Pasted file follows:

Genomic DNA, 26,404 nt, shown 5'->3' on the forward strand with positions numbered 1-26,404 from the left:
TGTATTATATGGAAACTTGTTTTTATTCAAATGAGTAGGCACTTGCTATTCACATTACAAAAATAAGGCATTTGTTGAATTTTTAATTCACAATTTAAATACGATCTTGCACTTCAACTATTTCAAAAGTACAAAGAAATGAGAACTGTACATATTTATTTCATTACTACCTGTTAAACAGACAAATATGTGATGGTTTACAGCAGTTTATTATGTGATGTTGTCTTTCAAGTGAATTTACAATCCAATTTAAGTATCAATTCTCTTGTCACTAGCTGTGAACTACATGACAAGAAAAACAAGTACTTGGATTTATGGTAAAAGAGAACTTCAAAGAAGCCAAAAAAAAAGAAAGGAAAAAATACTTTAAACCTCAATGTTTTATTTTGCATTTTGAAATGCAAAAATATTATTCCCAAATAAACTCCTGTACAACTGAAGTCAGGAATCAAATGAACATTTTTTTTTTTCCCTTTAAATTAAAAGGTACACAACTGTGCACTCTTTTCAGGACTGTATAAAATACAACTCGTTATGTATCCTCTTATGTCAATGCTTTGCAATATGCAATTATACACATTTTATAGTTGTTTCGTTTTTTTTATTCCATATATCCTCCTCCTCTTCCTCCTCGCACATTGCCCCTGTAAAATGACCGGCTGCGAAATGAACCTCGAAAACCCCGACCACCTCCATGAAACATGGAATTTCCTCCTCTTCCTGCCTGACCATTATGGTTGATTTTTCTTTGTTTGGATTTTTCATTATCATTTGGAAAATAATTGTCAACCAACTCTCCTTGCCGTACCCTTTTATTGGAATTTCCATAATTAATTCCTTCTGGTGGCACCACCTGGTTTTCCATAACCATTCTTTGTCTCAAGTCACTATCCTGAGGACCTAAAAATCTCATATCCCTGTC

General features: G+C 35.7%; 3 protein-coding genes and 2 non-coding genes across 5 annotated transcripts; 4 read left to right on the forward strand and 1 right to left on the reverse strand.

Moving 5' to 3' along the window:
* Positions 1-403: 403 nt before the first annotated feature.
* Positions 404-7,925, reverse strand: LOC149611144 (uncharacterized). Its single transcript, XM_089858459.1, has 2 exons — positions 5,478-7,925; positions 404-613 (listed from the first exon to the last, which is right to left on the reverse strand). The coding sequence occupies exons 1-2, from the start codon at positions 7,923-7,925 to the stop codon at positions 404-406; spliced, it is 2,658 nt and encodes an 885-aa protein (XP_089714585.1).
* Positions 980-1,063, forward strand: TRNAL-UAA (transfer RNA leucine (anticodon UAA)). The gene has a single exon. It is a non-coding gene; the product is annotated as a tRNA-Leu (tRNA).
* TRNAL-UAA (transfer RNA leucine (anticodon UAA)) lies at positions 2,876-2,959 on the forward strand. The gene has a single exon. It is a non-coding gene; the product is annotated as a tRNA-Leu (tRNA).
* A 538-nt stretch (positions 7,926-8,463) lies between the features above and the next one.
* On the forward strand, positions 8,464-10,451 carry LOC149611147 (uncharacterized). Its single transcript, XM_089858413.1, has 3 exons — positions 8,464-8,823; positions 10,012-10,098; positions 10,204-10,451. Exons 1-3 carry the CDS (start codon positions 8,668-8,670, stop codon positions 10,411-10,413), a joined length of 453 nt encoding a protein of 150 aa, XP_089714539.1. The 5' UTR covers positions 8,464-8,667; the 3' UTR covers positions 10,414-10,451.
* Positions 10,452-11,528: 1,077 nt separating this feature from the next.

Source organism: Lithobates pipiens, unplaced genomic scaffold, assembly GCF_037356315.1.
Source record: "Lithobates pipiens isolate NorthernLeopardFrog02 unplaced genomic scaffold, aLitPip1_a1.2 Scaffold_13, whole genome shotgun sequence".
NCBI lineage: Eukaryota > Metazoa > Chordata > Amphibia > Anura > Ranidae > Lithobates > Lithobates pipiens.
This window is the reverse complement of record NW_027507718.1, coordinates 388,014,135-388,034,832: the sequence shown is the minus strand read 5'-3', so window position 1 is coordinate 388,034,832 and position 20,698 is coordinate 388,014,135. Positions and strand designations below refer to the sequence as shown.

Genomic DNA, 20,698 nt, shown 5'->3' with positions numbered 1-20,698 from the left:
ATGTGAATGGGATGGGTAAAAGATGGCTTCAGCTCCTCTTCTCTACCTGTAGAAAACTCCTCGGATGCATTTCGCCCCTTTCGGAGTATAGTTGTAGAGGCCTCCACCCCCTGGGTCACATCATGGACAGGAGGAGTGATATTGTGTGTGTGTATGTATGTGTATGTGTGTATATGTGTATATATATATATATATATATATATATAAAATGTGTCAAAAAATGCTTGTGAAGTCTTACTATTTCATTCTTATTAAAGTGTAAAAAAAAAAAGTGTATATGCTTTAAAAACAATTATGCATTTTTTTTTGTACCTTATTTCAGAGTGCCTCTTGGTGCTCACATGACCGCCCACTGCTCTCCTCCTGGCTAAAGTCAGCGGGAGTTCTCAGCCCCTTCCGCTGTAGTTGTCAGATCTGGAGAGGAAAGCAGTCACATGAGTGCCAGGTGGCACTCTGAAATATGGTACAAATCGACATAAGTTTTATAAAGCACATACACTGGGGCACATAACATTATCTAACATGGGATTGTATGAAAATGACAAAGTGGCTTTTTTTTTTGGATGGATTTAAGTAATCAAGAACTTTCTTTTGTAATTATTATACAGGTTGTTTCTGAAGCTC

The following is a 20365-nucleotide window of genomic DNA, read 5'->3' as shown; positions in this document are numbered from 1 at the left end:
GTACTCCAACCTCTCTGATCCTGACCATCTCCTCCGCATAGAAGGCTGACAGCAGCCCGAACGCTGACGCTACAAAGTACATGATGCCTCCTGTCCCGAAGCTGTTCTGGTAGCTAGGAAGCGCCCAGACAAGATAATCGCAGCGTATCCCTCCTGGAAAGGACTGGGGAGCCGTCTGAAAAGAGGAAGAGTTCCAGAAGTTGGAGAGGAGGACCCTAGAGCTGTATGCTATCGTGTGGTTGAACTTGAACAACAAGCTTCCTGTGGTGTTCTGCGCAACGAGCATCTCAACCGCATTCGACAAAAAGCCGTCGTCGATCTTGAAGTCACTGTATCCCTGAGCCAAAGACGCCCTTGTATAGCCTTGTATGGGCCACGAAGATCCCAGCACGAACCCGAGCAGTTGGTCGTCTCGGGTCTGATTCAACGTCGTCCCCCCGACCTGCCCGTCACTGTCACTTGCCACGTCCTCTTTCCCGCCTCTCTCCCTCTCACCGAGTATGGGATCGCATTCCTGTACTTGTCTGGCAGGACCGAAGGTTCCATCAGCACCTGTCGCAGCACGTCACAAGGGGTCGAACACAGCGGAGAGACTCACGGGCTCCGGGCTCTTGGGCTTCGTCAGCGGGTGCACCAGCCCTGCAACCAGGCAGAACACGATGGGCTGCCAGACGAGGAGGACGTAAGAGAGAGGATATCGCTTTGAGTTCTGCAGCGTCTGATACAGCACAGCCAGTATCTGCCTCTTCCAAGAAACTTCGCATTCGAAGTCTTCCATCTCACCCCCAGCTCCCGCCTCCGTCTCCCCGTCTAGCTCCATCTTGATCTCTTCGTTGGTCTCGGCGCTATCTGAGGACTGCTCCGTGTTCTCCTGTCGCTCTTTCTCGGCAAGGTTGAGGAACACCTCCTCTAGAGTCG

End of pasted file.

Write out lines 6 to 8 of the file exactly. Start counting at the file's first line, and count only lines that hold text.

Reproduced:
* Positions 404-7,925, reverse strand: LOC149611144 (uncharacterized). Its single transcript, XM_089858459.1, has 2 exons — positions 5,478-7,925; positions 404-613 (listed from the first exon to the last, which is right to left on the reverse strand). The coding sequence occupies exons 1-2, from the start codon at positions 7,923-7,925 to the stop codon at positions 404-406; spliced, it is 2,658 nt and encodes an 885-aa protein (XP_089714585.1).
* Positions 980-1,063, forward strand: TRNAL-UAA (transfer RNA leucine (anticodon UAA)). The gene has a single exon. It is a non-coding gene; the product is annotated as a tRNA-Leu (tRNA).
* TRNAL-UAA (transfer RNA leucine (anticodon UAA)) lies at positions 2,876-2,959 on the forward strand. The gene has a single exon. It is a non-coding gene; the product is annotated as a tRNA-Leu (tRNA).